Winter Survival Kits

Preparing for winter weather long before it strikes is easy and will go a long way to helping you and your loved ones stay safe through this winter. Take time at the beginning of the winter season to assemble winter survival kits – one for home and one for each vehicle. Having these items on hand will help you avoid having to venture out into hazardous conditions and will help sustain you in the event of widespread power outages or fallen trees that may keep you at home and keep emergency crews from getting to you.

For Your Home

  • Several days’ worth of food that needs no cooking or refrigeration, such as bread, crackers, cereal, canned foods, and dried fruits; remember baby food and formula if you have young children
  • Other baby items as needed, such as extra diapers
  • Several days’ worth of water stored in clean containers, or purchased bottled water (5 gallons per person)
  • Several days’ worth of medicines that any family member may need
  • Blankets
  • Flashlights and/or battery-powered lanterns
  • Battery-powered radio and clock
  • Extra batteries
  • Non-electric can opener
  • Snow shovel
  • Rock salt, to help melt ice

For Your Vehicle

  • Blankets
  • Battery-powered NOAA weather radio for the latest storm updates
  • Basic first aid kit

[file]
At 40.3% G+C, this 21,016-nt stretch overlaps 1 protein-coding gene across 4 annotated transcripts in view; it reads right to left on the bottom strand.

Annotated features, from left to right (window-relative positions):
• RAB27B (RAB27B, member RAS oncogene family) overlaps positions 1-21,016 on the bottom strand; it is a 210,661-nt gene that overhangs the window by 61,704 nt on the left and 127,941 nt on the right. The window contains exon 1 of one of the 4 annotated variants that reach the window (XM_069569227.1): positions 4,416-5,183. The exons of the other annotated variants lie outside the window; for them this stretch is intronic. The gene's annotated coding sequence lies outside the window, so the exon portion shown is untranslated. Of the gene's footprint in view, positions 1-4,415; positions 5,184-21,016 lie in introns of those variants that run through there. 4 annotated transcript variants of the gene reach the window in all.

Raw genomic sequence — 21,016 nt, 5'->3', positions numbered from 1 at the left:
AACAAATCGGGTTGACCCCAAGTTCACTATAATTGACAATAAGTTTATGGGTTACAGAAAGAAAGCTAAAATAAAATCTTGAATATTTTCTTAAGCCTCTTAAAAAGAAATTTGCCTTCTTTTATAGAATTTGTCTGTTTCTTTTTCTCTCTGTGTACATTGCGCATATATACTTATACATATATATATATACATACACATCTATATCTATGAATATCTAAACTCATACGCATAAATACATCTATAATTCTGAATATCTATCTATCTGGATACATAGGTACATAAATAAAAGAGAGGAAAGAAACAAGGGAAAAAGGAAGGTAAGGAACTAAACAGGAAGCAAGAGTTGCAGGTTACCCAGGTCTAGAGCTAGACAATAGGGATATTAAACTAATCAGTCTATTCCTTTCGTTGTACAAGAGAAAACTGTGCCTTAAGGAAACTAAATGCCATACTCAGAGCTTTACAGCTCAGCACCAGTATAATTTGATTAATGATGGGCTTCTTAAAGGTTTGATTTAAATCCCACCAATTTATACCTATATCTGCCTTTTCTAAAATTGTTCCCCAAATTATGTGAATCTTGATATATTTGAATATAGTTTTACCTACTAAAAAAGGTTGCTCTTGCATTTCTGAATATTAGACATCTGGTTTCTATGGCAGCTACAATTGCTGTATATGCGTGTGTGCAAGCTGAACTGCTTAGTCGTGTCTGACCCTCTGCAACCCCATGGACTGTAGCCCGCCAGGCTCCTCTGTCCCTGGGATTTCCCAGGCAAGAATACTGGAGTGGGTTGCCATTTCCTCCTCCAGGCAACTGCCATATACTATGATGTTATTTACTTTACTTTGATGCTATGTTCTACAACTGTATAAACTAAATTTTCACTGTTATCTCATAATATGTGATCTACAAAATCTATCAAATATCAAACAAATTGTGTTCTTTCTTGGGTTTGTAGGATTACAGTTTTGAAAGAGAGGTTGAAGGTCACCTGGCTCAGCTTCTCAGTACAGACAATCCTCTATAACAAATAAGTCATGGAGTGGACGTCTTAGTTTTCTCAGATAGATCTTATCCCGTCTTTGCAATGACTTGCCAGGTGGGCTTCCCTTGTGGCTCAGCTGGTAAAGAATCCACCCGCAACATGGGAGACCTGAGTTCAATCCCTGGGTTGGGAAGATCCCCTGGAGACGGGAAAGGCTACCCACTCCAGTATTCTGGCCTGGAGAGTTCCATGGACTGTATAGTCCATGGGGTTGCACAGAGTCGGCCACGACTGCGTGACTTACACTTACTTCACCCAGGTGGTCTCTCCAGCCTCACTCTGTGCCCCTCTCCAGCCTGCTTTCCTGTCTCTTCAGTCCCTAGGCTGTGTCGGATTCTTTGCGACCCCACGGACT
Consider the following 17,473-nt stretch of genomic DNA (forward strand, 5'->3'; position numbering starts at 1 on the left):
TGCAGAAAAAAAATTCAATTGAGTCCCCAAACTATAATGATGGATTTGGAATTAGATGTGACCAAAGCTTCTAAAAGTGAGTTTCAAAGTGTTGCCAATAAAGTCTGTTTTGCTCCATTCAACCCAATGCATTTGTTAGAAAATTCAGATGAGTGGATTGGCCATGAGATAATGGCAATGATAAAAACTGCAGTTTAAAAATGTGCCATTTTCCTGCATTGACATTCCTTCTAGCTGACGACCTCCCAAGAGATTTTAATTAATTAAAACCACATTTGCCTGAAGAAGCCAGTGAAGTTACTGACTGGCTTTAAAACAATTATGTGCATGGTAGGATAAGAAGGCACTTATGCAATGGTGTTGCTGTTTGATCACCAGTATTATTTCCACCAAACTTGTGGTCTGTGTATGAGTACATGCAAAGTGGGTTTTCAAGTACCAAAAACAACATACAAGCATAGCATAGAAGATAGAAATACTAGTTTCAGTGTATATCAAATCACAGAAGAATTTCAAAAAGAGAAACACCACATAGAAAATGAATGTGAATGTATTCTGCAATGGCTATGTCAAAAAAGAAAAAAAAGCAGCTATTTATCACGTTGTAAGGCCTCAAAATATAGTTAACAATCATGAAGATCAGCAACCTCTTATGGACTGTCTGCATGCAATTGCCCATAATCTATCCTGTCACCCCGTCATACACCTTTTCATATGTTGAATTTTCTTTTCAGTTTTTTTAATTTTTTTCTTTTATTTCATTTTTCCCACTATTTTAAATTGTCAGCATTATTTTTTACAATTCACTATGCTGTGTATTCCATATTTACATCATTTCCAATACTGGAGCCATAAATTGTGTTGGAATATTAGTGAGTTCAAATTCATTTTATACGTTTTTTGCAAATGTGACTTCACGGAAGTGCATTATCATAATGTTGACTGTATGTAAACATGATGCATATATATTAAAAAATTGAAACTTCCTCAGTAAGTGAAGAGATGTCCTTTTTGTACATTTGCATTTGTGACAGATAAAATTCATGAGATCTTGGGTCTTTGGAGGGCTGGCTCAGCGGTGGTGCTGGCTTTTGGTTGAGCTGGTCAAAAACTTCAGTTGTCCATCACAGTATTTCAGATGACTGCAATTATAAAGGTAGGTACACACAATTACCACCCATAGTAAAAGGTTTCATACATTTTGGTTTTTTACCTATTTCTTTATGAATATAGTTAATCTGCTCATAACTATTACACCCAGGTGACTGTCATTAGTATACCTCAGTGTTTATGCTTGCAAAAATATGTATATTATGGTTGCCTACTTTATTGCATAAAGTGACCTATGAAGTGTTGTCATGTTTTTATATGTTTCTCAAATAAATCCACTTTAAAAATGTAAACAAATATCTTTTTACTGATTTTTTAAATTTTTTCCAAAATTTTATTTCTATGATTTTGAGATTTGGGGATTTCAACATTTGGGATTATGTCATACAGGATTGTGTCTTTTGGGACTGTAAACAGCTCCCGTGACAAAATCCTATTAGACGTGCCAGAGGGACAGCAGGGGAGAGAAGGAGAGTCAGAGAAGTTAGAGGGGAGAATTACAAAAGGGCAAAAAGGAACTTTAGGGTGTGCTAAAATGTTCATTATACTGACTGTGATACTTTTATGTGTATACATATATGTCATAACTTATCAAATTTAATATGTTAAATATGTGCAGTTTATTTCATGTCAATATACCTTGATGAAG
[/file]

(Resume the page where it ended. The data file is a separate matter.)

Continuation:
• Windshield scrapers and brush
  • Jumper cables
  • Mobile phone
  • Bag of sand or cat litter (to pour on ice or snow for added traction)
  • Tow rope
  • Small or collapsible shovel
  • Container of water and non-perishable, high-energy foods such as granola bars
  • Flashlight and extra batteries
  • Tire repair kit and pump

If you will be traveling to a more snowy location, such as the mountains or in the northern U.S., you’ll want to add other items such as a tow rope and tire chains. But most of all, when driving during wintry weather, you should also bring along your best driving skills and your patience! And remember that if possible, the safest place to be during winter weather is at home. Do not venture out in your vehicle during a winter storm unless it’s absolutely necessary.

Get more winter weather safety tips at weather.gov.